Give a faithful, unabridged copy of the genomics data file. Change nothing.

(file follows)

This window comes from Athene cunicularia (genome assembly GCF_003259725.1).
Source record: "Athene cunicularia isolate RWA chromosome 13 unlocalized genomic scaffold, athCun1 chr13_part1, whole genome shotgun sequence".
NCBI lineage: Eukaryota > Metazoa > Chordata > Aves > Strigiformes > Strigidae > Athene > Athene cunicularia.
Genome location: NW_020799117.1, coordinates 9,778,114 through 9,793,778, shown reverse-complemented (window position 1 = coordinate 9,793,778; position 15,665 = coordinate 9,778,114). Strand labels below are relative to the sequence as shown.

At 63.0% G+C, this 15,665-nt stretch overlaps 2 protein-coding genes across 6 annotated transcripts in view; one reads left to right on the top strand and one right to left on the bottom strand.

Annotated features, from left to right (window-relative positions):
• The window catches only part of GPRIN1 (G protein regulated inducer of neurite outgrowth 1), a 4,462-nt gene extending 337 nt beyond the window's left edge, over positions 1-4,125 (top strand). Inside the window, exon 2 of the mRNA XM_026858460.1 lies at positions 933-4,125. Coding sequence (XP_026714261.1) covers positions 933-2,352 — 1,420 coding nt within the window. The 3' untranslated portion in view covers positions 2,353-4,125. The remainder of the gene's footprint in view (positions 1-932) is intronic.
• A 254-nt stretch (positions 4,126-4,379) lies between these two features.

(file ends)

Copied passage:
This window comes from Athene cunicularia (genome assembly GCF_003259725.1).
Source record: "Athene cunicularia isolate RWA chromosome 13 unlocalized genomic scaffold, athCun1 chr13_part1, whole genome shotgun sequence".
NCBI lineage: Eukaryota > Metazoa > Chordata > Aves > Strigiformes > Strigidae > Athene > Athene cunicularia.
Genome location: NW_020799117.1, coordinates 9,778,114 through 9,793,778, shown reverse-complemented (window position 1 = coordinate 9,793,778; position 15,665 = coordinate 9,778,114). Strand labels below are relative to the sequence as shown.

At 63.0% G+C, this 15,665-nt stretch overlaps 2 protein-coding genes across 6 annotated transcripts in view; one reads left to right on the top strand and one right to left on the bottom strand.

Annotated features, from left to right (window-relative positions):
• The window catches only part of GPRIN1 (G protein regulated inducer of neurite outgrowth 1), a 4,462-nt gene extending 337 nt beyond the window's left edge, over positions 1-4,125 (top strand). Inside the window, exon 2 of the mRNA XM_026858460.1 lies at positions 933-4,125. Coding sequence (XP_026714261.1) covers positions 933-2,352 — 1,420 coding nt within the window. The 3' untranslated portion in view covers positions 2,353-4,125. The remainder of the gene's footprint in view (positions 1-932) is intronic.
• A 254-nt stretch (positions 4,126-4,379) lies between these two features.